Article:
Journal List > Dement Neurocogn Disord > v.11(3) > 1120806

Dement Neurocogn Disord. 2012 Sep;11(3):79-86. Korean.
Published online Sep 30, 2012.  https://doi.org/10.12779/dnd.2012.11.3.79
Copyright© 2012 Korean Dementia Association
Micro-vascular Diseases of White Matter
Woojun Kim, M.D. and Dong Won Yang, M.D.
Department of Neurology, The Catholic University of Korea, College of Medicine, Seoul, Korea.

Address for correspondence: Dong Won Yang, M.D. Department of Neurology, The Catholic University of Korea, College of Medicine, 222 Banpo-daero, Seocho-gu, Seoul 137-701, Korea. Tel: +82-2-2258-6077, Fax: +82-2-599-9686, Email: neuroman@catholic.ac.kr
Received Sep 21, 2012; Revised Sep 25, 2012; Accepted Sep 25, 2012.

This is an Open Access article distributed under the terms of the Creative Commons Attribution Non-Commercial License (http://creativecommons.org/licenses/by-nc/3.0/) which permits unrestricted non-commercial use, distribution, and reproduction in any medium, provided the original work is properly cited.


Abstract

White matter hyperintensity (WMH) is commonly observed on the brain MRI of elderly subjects. It has been considered as an important biomarker for the micro-vascular damages of white matter of the brain. Aging, hypertension, diabetes mellitus, and hyperhomocysteinemia have been associated with WMH development. WMH is an important risk factor for the vascular dementia (VD), however it also considered as one of risk factors for conversion of mild cognitive impairment to dementia and progression of Alzheimer's disease (AD). WMH has impact on gait, bladder control, and fine motor coordination. It also has negative effects on memory retrieval, mental flexibility, mental processing speed, and executive function by disconnecting nerve fibers that convey signals for normal cognition. Control of vascular risk factors can delay progression of WMH and this may be beneficial for VD as well as AD with ischemic changes, especially in the early state of diseases. In this paper, we will review clinical significance of WMH and three important diseases, subcortical vascular dementia, cerebral autosomal dominant arteriopathy with subcortical infarcts and leukoencephalopathy, and cerebral amyloid angiopathy that associated with cerebral micro-vascular damages.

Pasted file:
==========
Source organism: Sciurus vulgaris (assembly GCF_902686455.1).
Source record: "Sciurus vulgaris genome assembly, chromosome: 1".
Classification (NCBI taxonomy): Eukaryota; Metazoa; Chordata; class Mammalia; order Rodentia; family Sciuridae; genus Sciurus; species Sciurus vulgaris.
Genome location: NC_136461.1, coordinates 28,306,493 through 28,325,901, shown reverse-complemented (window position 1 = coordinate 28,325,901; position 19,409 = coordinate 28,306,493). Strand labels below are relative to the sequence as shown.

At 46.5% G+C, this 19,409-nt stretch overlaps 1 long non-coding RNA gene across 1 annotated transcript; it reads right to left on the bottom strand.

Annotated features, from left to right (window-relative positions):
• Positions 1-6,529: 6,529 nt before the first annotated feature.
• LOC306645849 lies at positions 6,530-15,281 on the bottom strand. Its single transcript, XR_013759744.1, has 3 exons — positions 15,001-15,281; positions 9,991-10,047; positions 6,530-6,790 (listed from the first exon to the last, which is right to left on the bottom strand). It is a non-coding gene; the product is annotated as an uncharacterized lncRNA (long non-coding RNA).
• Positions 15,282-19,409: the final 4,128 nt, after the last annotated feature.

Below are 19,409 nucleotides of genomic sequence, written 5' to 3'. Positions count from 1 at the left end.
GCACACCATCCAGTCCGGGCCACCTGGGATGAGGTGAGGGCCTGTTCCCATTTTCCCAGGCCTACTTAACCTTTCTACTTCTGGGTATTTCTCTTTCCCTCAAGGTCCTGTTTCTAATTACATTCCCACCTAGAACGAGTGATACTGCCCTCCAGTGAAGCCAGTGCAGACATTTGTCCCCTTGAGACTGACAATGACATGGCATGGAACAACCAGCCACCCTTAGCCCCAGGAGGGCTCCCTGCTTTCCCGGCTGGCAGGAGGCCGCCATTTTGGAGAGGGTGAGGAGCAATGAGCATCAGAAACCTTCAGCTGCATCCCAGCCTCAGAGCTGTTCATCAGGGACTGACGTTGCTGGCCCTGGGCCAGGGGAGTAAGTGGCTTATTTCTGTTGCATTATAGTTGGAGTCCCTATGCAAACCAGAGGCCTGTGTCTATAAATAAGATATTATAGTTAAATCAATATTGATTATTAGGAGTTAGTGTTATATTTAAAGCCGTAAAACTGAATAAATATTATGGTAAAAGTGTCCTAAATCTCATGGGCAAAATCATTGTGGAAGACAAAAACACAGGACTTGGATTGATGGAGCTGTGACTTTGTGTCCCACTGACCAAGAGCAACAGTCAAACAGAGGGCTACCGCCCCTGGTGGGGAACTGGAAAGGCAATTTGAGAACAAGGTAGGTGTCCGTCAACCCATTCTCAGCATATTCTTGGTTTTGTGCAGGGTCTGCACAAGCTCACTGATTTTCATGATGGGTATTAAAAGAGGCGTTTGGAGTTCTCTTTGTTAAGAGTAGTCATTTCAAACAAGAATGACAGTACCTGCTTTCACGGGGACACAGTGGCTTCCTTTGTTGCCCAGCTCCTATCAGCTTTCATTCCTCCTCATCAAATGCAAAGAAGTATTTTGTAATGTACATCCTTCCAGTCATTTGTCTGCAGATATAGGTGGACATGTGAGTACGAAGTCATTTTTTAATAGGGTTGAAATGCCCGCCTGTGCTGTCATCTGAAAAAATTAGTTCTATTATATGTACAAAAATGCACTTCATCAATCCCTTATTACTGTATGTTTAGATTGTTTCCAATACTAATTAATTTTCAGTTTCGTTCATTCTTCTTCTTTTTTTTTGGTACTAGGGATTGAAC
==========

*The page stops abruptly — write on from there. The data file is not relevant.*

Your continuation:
Keywords: White matter hyperintensity; Vascular dementia; Micro-vascular damage; Alzheimer's disease

Figures


Fig. 1
(A) Blood supply of cerebral white matter (WM) by (a) medullary artery (b) lenticulostriate artery and (c) choroidal artery. Dark circle represents a pneumbra zone of three arteries. (B) Area (a) is the most frequently affected WM regions of the subcortical vascular dementia patients.
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Fig. 2
Microvascular changes of the brain in patients with subcortical vascular ischemic dementia. Toruous and elongated (A) and stenotic (B) changes of arterioles cause complete or incomplete infarcts in the white matter with two different mechanisms of ischemia.
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Fig. 3
Visual rating scale of the white matter hyperintensities (WMH). Severity of WMH can be measured in the (a) periventricular area around the fontal and occipital horns of lateral ventricle (b) periventicular area long the lateral ventricle (c) deep white matter area.
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Fig. 4
MRI and histopathologic features of the 72-year-old female with dementia and recurrent lobar hemorrhages. FLAIR axial MRI shows periventricular white matter hyperintensity and cortical lobar hemorrhage in the right frontal area (A). On gradient echo MRI, there are numerous microbleedings mostly on the cortex (B). Thickened homogeneous pink material is noted in the H&E stain (C). Apple-green birefringence of amyloid deposits is proved under the polarized light on Congo red stain (D).
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Tables


Table 1
The rating scale for white matter changes on MRI by Erkinjuntti et al. [8]
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Table 2
The rating scale for white matter changes on MRI by Fazekas et al. [8]
Click for larger image

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